Printer Friendly

Freedom to Create celebrates female empowerment.

CAIRO: As part of Freedom to Create's 2010 series of events in Cairo, a forum on female empowerment and creativity was held at the American University in Cairo's campus in New Cairo.

The forum, moderated by Femi Oke, former CNN broadcaster and journalist, brought together former first lady Jihan Sadat, Australian female entrepreneur and philanthropist Dianne Laurance, human rights activists Dalia Ziada and journalist Mariane Pearl as well as UCLA and Columbia law professor Kimberle Crenshaw.

The forum was an effort to celebrate the creative vitality of women.

The panel discussion aimed at addressing the cultural and religious dogmas as well as the potential of women in the future.

According to Freedom to Create, a renowned international organization, women are a vital part of society and play a special role.

The female population comprises half of the world's creative capital as well as being uniquely positioned to steer the future generation.

Due to women having fewer opportunities than men to contribute to society, whether in the arts, political leadership or elsewhere, Freedom to Create is making a conscious effort to help empower women.

The panelists discussed topics ranging from education to sexual harassment to political involvement.

"Giving women more education and employment opportunities can make a big difference. We want to help women help themselves," said Sadat.

All the panelists agreed that educating women more and keeping them in school will greatly increase their impact and influence on society.

"It is not a privilege to be educated, but a right; something many people around the world forget," added Laurance.

Ziada is prominently known for using social media as a way to fight for women's rights.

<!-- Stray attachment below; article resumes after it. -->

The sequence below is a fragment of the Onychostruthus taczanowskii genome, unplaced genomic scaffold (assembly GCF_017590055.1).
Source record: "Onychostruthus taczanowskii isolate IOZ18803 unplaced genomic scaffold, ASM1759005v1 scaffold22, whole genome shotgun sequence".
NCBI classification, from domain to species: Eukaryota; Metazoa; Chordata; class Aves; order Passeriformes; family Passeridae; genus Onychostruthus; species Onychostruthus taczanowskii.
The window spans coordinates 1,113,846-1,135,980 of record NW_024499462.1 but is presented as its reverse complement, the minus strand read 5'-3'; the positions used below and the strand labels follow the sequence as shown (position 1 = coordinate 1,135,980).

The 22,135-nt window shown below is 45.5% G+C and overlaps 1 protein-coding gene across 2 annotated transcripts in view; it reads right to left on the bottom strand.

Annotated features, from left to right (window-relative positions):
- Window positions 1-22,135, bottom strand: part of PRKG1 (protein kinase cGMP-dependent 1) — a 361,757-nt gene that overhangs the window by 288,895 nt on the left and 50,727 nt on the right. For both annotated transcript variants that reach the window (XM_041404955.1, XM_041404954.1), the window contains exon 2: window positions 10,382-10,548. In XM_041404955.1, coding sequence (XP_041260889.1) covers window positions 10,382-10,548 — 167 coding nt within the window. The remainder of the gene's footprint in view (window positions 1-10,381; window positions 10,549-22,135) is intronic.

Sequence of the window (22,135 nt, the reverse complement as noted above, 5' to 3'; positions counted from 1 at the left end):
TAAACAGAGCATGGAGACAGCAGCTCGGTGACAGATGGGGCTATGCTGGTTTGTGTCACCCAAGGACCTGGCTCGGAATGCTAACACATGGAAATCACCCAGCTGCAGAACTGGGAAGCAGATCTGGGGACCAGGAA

"A simple freedom, such as being able to use the internet, can empower women greatly and it is a valued right to fight for that not everyone enjoys," said Ziada.

She also pointed out that women can start small to make a difference, like within their families.

"I started being an activist at age 8 within my family fighting the practice of female genital mutilation (FGM) and as I got older, I moved to fighting violence against women," commented Ziada.

Laurance used an example of the media covering a sexual harassment case in Australia that aided in reducing the number of cases. Sadat and Ziada agreed that, like Australia, Egypt can use the media to raise awareness about issues such as sexual harassment.

Legal amendments and women protecting themselves were also points raised on how to help fight sexual harassment.

All the panelists agreed that involving men in the path towards empowering would help greatly instead of marginalizing the male population from the fight.

"In the past, I was criticized for being so active in my life, but it later turned to support; change takes time," said Sadat.

Laurance also commented on quota implementation in the political realm furthers women, especially with the elections this week.

"There has been an overwhelming response for electing women into political seats after a quota has been established and implemented," said Laurance.

Daily NewsEgypt 2009

Provided by Syndigate.info an Albawaba.com company
COPYRIGHT 2010 Al Bawaba (Middle East) Ltd.
No portion of this article can be reproduced without the express written permission from the copyright holder.
Copyright 2010 Gale, Cengage Learning. All rights reserved.

 
Article Details
Printer friendly Cite/link Email Feedback
Publication:Daily News Egypt (Egypt)
Geographic Code:8AUST
Date:Nov 29, 2010
Words:514
Previous Article:Preliminary results show sweeping victory for NDP in PA elections.
Next Article:Rights groups condemn election 'chaos'.
Topics:

Terms of use | Privacy policy | Copyright © 2018 Farlex, Inc. | Feedback | For webmasters